Partial repetitions are (as the name suggests) repetitions performed in a partial range of motion. Most of the time they carry over only to the rep range they are trained in plus a couple of degrees more, however, there are a couple of ways to make them more useful than you think they are. In this text, I will talk about how do I implement certain strategies to allow my athletes to benefit much more from partial repetitions and make tremendous strength and muscle mass gains in the long run.
Different applications of partial repetitions
Paused exercises are generally used to accumulate more volume within the sticking point area. Performing exercises such as Spoto presses, paused squats or alternating dumbbell work are great examples. In the paused exercises, I usually instruct my athletes to go down and pause at the sticking point, which is the range of where the lift feels the hardest and that is also the range of motion where the muscles contract the hardest. When the muscles contract harder than usual, it generates adaptation responses and this is exactly what we all are about. I also want to remind you that the hardest range of the lift is not always at the bottom and that pauses are not always implemented on the way down. They can also be incorporated on the way up.
Literally using partial range of motion can also be beneficial to sports performance. First of all, we as coaches want to make sure that our athletes train only in the useful ranges of motion. Second of all, we can implement training at different ranges of motion under different circumstances to improve sports performance. For instance, partial repetitions at full stretch can be used to improve mobility as they share similar mechanics to loaded stretching. They can also be used to make the bottom range of motion stronger and benefit those who struggle just after exploding off the bottom (assuming it’s not solely the starting strength that is the issue there). Apart from that, such a method can be used to increase hypertrophy as many research papers, athletes and coaches report larger hypertrophy gains when training at the fully stretched position.
Partial reps might also benefit the training of your athletes if done in the hardest portion of the lift. Similarly to paused exercises, the athlete will accumulate more time under tension at a specific range but instead of going down only to a certain range, pausing and coming back up, they will be instructed to start pulsing in the hardest range of the lift. Again, this is the range where the muscles contract the hardest, thus allowing for more hypertrophy gains and also strength gains in this particular range of motion.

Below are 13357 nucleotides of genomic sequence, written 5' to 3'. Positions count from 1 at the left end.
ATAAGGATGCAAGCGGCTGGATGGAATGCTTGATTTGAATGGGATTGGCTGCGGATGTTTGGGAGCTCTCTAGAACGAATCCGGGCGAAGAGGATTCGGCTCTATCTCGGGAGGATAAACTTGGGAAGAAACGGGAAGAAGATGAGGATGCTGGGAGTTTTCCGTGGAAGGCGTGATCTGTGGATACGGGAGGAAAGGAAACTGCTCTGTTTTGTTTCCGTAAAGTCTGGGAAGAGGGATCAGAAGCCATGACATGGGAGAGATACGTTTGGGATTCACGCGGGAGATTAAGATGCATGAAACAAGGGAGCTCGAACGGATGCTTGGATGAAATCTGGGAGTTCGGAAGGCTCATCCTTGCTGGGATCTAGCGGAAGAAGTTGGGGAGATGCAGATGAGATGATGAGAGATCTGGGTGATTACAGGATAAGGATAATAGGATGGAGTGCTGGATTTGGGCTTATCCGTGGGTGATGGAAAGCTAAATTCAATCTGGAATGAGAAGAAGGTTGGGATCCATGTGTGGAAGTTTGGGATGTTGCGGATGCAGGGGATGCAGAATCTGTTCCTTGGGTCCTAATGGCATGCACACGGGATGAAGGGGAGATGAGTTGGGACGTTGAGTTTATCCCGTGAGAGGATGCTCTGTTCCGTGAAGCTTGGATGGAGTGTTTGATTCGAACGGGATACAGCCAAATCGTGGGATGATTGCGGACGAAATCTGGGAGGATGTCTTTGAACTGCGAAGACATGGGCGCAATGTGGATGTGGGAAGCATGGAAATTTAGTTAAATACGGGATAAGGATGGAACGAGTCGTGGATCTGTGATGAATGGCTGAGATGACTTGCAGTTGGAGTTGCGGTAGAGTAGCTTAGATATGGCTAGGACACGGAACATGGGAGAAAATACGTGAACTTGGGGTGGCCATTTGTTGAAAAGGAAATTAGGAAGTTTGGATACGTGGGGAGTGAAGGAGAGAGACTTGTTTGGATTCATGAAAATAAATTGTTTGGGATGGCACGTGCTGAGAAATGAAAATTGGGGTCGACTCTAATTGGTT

Another way to utilise partial reps is to use them as finishers when your athletes have already reached failure. After reaching concentring failure, they will obviously not be able to complete any more full repetitions, however, they will be able to blast out a couple of half reps and then a couple of quarter reps after that. Training in this manner has been used for ages by Jonathan Mark Blakely with great success and I might say that I use a similar method to kill the working muscle group with just a single working set. The point is if your athletes don’t have any more strength-endurance to complete a full repetition, instruct them to go for partial reps until they are unable to move their limbs even for an inch. This method greatly increases muscle mass and strength gains and is very time efficient, however, it is also very brutal and only a few can withstand it.
Overloading in the top range of motion may equal more gains under certain conditions. There is some research that suggests partial repetitions benefited triceps hypertrophy gains more than the full ROM protocols. From my experience, I can also say that heavy rack pulls are a great way to overload the athlete but the height of the pins/blocks must be chosen wisely. Another example would be partial squats that can be used to overload the top part of the lift. It needs to be noted that most of the RAW squatters struggle way above the parallel where the stretch reflex wears off, yet they are able to use significantly more weight in this range of motion assuming the repetition is only performed in the top, partial range. I am mentioning this separately as in this case, the athlete is not using less weight to work in the weakest range of motion but is using more weight to work in the strongest range of motion instead. Incorporating such protocols helps to overload the CNS and accustomise the athlete to using supramaximal weights.
Partial repetitions can be used in more than one way to improve sports performance. Depending on the athlete’s goals and needs, you as a coach can implement partial repetitions into the routine and track the progress accordingly. The list of practical applications I have provided in this article is not exclusive, therefore remember that you are more than welcome to experiment, as usual.